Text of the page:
Actually she finds that tree after half hour of laborious search, whereas I missed it several times. Yes it is the same branch and first time we make the thorough inspection how I break and twist the branch, so how to spot my own handiwork next time. I break and twist several more branches now to check my own pattern and Briana says that now she can spot any branch that I broke and this will eliminate any false signals.
“Now I know your style,” she declared.
But whatsoever, I don’t know my own style. I am tempted to twist and break several branches to study my own style but I restrain myself so not to sow any further confusion.
She hangs her scarf on the marker tree and we return back below to bring our luggage there. Again I am carrying her very heavy backpack and climbing a steep incline, and her job is to find this same marker.
To amuse herself, she asks me laughingly, “Are not you scared of just anything?”
What she does not know that I am only scared of rain or snowfall here, that could be mortal, in that case, without a roof over our head, we never had a chance to see next day.
To amuse her further, I reply, “remember, when I was walking alone to Darwa Pass, you came running to me and you said: Am I asking too much?”
She burst to laugh. “Yes.”
“I allowed you to come with me because when I saw your warehouse, I knew there must be some thing to protect both of us from rain and snow. That’s why I am guarding and hauling your warehouse.”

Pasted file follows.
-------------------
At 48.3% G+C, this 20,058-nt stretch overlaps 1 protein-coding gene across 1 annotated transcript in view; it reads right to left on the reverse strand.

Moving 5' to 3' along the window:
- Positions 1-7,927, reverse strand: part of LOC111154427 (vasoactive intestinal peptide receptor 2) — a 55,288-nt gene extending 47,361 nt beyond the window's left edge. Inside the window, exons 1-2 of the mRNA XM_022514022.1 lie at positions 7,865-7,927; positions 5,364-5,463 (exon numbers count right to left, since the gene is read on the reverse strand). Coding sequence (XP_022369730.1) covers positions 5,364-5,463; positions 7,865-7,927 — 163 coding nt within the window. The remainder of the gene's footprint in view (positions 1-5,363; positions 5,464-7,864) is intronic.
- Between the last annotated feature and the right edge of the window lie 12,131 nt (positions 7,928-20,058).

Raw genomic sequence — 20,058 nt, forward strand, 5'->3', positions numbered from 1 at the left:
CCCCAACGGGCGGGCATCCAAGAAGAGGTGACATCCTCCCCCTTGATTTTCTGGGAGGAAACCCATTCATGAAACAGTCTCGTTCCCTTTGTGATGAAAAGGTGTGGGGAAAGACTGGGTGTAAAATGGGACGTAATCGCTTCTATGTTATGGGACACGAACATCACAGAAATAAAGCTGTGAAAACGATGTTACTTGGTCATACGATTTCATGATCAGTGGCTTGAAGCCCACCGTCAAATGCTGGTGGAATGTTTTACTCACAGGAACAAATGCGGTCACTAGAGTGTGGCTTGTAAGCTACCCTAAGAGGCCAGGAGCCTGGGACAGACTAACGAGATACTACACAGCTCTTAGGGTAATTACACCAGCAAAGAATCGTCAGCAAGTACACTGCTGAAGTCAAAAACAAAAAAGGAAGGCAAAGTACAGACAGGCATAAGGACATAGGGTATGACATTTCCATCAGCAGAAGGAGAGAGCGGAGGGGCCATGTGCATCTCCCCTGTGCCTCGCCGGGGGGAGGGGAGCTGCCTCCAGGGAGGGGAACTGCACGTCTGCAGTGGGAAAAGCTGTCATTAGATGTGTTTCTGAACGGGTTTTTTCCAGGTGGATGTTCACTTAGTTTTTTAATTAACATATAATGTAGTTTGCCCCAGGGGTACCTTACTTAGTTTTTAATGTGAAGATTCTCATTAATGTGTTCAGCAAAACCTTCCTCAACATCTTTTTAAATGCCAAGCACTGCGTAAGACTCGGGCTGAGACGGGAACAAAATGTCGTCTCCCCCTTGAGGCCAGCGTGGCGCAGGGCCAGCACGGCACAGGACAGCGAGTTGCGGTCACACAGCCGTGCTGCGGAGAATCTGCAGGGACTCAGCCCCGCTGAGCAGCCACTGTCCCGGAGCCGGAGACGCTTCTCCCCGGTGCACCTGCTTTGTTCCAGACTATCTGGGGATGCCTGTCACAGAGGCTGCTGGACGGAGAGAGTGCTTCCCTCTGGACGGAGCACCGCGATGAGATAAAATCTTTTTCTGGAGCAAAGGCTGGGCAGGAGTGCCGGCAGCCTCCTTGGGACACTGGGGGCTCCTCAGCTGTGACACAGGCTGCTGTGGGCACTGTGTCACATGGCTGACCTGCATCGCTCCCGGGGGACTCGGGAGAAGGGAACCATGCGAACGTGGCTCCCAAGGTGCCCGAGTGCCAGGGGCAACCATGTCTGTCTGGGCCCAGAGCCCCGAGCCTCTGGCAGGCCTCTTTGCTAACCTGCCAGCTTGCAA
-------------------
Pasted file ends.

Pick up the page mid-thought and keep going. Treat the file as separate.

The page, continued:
She laughingly admits that she got one raincoat.
“Then I can wear that rain coat and you can enter in your backpack. Only thing that can kill us here is rain and snow.”
Near Darwa Pass
We return to the marker and then walk again in the general direction of south. Steep climb is very tiring and I am sweating in the cold of mountains. My heart is pounding and I cannot focus upon any marker because I am seeing dark spots. Then we hear rocks falling and may be it is some human and we both stop and shout but then we see a mother bear with her cubs. We resume our climb and Briana spots another tree branch and I am not sure if it is my own handiworks but have no choice but to keep walking steep uphill. Then she claims another find and this one I vaguely remember because there is a large ganoderma mushroom sticking to the base.